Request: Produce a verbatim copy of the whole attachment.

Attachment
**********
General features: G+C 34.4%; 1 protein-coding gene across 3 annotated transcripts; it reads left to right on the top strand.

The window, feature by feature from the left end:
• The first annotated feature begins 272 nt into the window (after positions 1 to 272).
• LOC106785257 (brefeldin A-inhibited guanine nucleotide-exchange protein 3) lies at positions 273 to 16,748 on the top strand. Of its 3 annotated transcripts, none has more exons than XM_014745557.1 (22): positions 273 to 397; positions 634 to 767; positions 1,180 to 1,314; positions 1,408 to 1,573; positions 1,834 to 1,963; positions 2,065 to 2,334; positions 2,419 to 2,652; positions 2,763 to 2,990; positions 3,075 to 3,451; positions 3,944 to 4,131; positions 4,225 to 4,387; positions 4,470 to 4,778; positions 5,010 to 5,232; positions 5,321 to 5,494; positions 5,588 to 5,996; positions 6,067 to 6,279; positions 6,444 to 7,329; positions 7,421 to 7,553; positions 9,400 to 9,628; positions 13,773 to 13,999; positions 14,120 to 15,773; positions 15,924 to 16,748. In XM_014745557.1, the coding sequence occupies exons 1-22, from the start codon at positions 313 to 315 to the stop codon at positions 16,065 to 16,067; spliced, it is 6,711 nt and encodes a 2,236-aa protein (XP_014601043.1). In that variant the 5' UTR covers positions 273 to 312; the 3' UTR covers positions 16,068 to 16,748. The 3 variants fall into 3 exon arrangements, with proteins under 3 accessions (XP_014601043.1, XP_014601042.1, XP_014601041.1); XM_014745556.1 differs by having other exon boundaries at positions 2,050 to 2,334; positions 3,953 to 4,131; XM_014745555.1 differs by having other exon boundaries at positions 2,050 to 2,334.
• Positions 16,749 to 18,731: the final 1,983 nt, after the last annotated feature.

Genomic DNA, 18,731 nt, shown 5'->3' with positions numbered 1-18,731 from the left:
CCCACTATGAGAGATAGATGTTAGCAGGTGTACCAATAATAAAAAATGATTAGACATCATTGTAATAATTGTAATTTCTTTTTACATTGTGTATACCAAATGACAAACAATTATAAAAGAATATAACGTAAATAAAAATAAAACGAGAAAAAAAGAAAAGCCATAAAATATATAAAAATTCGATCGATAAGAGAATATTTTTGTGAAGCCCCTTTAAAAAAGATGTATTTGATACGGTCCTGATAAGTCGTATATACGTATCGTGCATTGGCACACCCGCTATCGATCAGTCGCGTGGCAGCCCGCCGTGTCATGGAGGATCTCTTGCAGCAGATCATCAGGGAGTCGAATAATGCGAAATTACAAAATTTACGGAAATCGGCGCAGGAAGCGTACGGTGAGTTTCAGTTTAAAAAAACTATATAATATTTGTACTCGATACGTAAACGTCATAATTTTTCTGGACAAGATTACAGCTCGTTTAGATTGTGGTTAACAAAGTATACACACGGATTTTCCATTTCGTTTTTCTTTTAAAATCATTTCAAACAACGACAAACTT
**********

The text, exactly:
General features: G+C 34.4%; 1 protein-coding gene across 3 annotated transcripts; it reads left to right on the top strand.

The window, feature by feature from the left end:
• The first annotated feature begins 272 nt into the window (after positions 1 to 272).
• LOC106785257 (brefeldin A-inhibited guanine nucleotide-exchange protein 3) lies at positions 273 to 16,748 on the top strand. Of its 3 annotated transcripts, none has more exons than XM_014745557.1 (22): positions 273 to 397; positions 634 to 767; positions 1,180 to 1,314; positions 1,408 to 1,573; positions 1,834 to 1,963; positions 2,065 to 2,334; positions 2,419 to 2,652; positions 2,763 to 2,990; positions 3,075 to 3,451; positions 3,944 to 4,131; positions 4,225 to 4,387; positions 4,470 to 4,778; positions 5,010 to 5,232; positions 5,321 to 5,494; positions 5,588 to 5,996; positions 6,067 to 6,279; positions 6,444 to 7,329; positions 7,421 to 7,553; positions 9,400 to 9,628; positions 13,773 to 13,999; positions 14,120 to 15,773; positions 15,924 to 16,748. In XM_014745557.1, the coding sequence occupies exons 1-22, from the start codon at positions 313 to 315 to the stop codon at positions 16,065 to 16,067; spliced, it is 6,711 nt and encodes a 2,236-aa protein (XP_014601043.1). In that variant the 5' UTR covers positions 273 to 312; the 3' UTR covers positions 16,068 to 16,748. The 3 variants fall into 3 exon arrangements, with proteins under 3 accessions (XP_014601043.1, XP_014601042.1, XP_014601041.1); XM_014745556.1 differs by having other exon boundaries at positions 2,050 to 2,334; positions 3,953 to 4,131; XM_014745555.1 differs by having other exon boundaries at positions 2,050 to 2,334.
• Positions 16,749 to 18,731: the final 1,983 nt, after the last annotated feature.

Genomic DNA, 18,731 nt, shown 5'->3' with positions numbered 1-18,731 from the left:
CCCACTATGAGAGATAGATGTTAGCAGGTGTACCAATAATAAAAAATGATTAGACATCATTGTAATAATTGTAATTTCTTTTTACATTGTGTATACCAAATGACAAACAATTATAAAAGAATATAACGTAAATAAAAATAAAACGAGAAAAAAAGAAAAGCCATAAAATATATAAAAATTCGATCGATAAGAGAATATTTTTGTGAAGCCCCTTTAAAAAAGATGTATTTGATACGGTCCTGATAAGTCGTATATACGTATCGTGCATTGGCACACCCGCTATCGATCAGTCGCGTGGCAGCCCGCCGTGTCATGGAGGATCTCTTGCAGCAGATCATCAGGGAGTCGAATAATGCGAAATTACAAAATTTACGGAAATCGGCGCAGGAAGCGTACGGTGAGTTTCAGTTTAAAAAAACTATATAATATTTGTACTCGATACGTAAACGTCATAATTTTTCTGGACAAGATTACAGCTCGTTTAGATTGTGGTTAACAAAGTATACACACGGATTTTCCATTTCGTTTTTCTTTTAAAATCATTTCAAACAACGACAAACTT